as small as a short integer containing a temperature value, or a
      one-byte instruction to switch off an actuator.  The name of the
      content for each of these pieces of data has to uniquely identify
      the content.  For this reason, many existing naming schemes have
      long names that are likely to be longer than the actual data
      content for many types of IoT applications.  Furthermore, naming
      schemes that have self certifying properties (e.g., by creating
      the name based on a hash of the content), suffer from the problem
      that the object can only be requested when the object has been
      created and the content is already known, thus requiring some form
      of indexing service.  While this is an acceptable overhead for
      larger data objects, it is infeasible for use when the object size

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      is on the order of a few bytes.

   o  Hash-based content name: Hash algorithms are commonly used to name
      content in order to verify that the content is the one requested.
      This is only possible in contexts where the requested object is
      already existing, and where there is a directory service to look
      up names.  This approach is suitable for systems with large data
      objects where it is important to verify the content.

   o  Metadata-based content name: Relying on metadata allows to
      generate a name for an object before it is created.  However this
      mechanism requires metadata matching semantics.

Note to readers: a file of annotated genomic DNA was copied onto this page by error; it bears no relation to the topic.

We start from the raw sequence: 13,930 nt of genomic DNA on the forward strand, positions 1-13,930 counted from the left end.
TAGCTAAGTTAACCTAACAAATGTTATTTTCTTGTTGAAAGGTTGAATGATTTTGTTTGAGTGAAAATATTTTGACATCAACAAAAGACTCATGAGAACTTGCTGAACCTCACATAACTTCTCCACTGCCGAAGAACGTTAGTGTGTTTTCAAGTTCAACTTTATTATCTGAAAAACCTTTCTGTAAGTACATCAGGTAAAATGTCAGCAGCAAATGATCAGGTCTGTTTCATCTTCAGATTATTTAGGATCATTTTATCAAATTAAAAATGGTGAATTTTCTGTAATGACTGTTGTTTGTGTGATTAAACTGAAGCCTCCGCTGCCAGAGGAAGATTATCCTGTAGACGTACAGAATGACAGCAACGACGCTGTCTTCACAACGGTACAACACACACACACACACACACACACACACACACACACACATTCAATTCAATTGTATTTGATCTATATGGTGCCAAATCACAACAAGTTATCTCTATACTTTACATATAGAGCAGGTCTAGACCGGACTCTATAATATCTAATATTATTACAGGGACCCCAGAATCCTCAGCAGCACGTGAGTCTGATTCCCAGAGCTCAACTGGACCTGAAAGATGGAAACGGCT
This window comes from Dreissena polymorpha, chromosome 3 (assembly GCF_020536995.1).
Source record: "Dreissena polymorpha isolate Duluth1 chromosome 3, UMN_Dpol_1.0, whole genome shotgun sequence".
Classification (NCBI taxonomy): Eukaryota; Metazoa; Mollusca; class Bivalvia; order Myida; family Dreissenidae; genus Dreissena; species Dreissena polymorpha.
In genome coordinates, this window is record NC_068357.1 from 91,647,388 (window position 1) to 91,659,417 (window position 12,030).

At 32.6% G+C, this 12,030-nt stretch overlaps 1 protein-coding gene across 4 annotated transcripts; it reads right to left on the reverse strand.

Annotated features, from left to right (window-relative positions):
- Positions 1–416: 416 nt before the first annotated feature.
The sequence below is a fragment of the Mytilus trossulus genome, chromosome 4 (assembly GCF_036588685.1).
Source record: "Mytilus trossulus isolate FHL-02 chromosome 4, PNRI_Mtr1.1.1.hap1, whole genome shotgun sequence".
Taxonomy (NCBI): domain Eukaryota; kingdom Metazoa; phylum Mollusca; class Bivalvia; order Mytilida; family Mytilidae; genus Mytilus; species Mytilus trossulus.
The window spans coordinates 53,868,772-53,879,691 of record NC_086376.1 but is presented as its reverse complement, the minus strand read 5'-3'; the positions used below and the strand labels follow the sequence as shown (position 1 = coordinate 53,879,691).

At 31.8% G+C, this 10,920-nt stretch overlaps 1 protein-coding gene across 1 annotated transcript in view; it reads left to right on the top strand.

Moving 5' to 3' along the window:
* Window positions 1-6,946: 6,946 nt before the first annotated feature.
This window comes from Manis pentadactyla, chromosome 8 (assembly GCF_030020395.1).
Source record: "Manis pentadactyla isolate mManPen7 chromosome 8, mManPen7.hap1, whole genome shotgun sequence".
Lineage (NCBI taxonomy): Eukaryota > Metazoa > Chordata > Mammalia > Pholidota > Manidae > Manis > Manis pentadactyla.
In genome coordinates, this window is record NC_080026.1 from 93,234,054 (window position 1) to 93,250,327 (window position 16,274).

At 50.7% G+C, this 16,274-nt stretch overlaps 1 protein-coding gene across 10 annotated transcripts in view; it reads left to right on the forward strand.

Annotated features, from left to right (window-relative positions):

o  Naming of services: Similarly to naming of devices or data,
      services can be referred to with a unique identifier, provided by
      a specific device or by someone assigned by a central authority as
      the service provider.  It can however also be a service provided
      by anyone meeting some certain metadata conditions.  Example of
      services include content retrieval, that takes a content name/
      description as input and returns the value of that content, and
      actuation, that takes an actuation command as input and possibly
      returns a status code afterwards.

3.2.  Efficiency of Distributed Caching

   Distributed caching is a key opportunity with ICN.  However, an IoT
   framework must be carefully designed to reap the maximum benefits of
   ICN caching.  When content popularity is heterogeneous, some content
   is often requested repeatedly.  In that case, the network can benefit
   from caching.  Another case where caching would be beneficial is when
   devices with low duty cycle are present in the network and when
   access to the cloud infrastructure is limited.

   However, using distributed caching mechanisms in the network is not
   useful when each object is only requested at most once, as a cache
   hit can only occur for the second request and later.  It may also be